Analysis of a report released by the U.S. Department of Education in April 2002 titled Adult Literacy in America proves this is true. The follow-up report released in 2006 confirms it. The Adult Literacy in America report is from the most statistically accurate and comprehensive study of U.S. adult literacy ever conducted. It is a five-year, $14 million study involving lengthy interviews of 26,049 adults statistically chosen by age, gender, ethnicity, and place to represent the entire U.S. population. The study used interviewees from urban, suburban, and rural locations from twelve different U.S. states and included 1,100 prisoners from 80 prisons to represent the entire U.S. population.

Analysis of this report proves that 48.7 percent of U.S. adults are functionally illiterate, proves that 31.2 percent of these functional illiterates are in poverty, and proves that they were more than twice as likely to be in poverty because of their illiteracy as for all other reasons combined. With 31 percent of functional illiterates in poverty, that means that about 15 percent of all U.S. adults are in poverty, which is in close agreement with recent estimates of U.S. poverty.

You may be wondering why you have not heard such shocking statistics. There are several reasons, only a few of which are listed here. There were very few media reports on this study, and the reports that appeared, in effect, minimized the seriousness of the findings. Most people have underestimated the amount of illiteracy because illiterates are very good at hiding their illiteracy. You may not see much of the evidence of poverty because most families have more than one employed adult; because low-income families receive help from government agencies, family, friends, and charities; and because of the natural separation that occurs between people in different economic groups.

Why Learning to Read English is So Difficult

The reason it is so difficult to learn to read English is very simple: English is not a logically designed alphabetic language. English is more like Chinese writing that uses specific shapes in specific positions to represent a word. English uses a specific combination of letters in a specific order to represent a word.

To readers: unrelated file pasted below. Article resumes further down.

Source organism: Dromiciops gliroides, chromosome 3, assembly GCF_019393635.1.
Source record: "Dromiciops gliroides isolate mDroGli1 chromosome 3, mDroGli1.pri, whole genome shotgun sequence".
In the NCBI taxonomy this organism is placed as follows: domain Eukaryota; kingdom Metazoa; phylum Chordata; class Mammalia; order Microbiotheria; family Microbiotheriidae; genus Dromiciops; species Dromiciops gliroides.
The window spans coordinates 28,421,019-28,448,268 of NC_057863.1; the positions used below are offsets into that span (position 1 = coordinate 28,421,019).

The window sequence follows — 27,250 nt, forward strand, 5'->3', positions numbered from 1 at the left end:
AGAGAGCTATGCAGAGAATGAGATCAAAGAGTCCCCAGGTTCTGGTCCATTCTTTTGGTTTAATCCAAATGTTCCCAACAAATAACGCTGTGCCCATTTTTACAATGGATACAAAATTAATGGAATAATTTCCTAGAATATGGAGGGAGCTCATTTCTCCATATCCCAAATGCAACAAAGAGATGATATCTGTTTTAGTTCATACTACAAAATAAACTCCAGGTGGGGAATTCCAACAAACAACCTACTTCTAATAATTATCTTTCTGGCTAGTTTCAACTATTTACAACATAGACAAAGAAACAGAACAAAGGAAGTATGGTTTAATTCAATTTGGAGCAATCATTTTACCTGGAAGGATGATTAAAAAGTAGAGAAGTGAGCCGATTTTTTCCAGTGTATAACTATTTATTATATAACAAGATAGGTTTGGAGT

Despite the difficulty our spelling causes for beginning readers, especially for immigrants, apologists for the present method of teaching reading will tell you that most English words are phonemic. That is true only if you allow more than one spelling of the phonemes. If the 38 English phonemes needed to learn to read can each have only ONE specific spelling, only about 20 percent of English words are phonemic. More than one spelling of the phonemes requires a huge amount of memorization when each phoneme is spelled in as many as 60 or more ways and the spelling of each phoneme varies from one word to the next.

As a result, the only way to learn to read English is to learn each new word in your reading vocabulary one-at-a-time by rote memory or by repeated use of the word. Almost every American can read at least a thousand simple words they learn by memory in the first three grades in school.  In order to be a fluent reader, however, one must be able to recognize 20,000 words or more by their spelling. Many fluent readers have reading vocabularies of more than 70,000 English words. Recognizing a correctly spelled word by its spelling and by its context is much easier than remembering the correct spelling when trying to write the word. Even many fluent readers are very poor spellers.

Professor Julius Nyikos of Washington and Jefferson College did an extensive study of six standard desk dictionaries. He found 1,768 ways of spelling 40 phonemes! We need only 40 ways of spelling 40 phonemes — one each. If he had used unabridged dictionaries he would have found even more. Other apologists for our present spelling will say that you can learn to read using spelling rules. The truth is that there is not even ONE spelling rule that does not have exceptions. Some of the exceptions even have exceptions! A computer programmed with 203 English spelling rules was able correctly to spell only 49 percent of a list of 17,000 common English words. Can we honestly expect the average human to do better?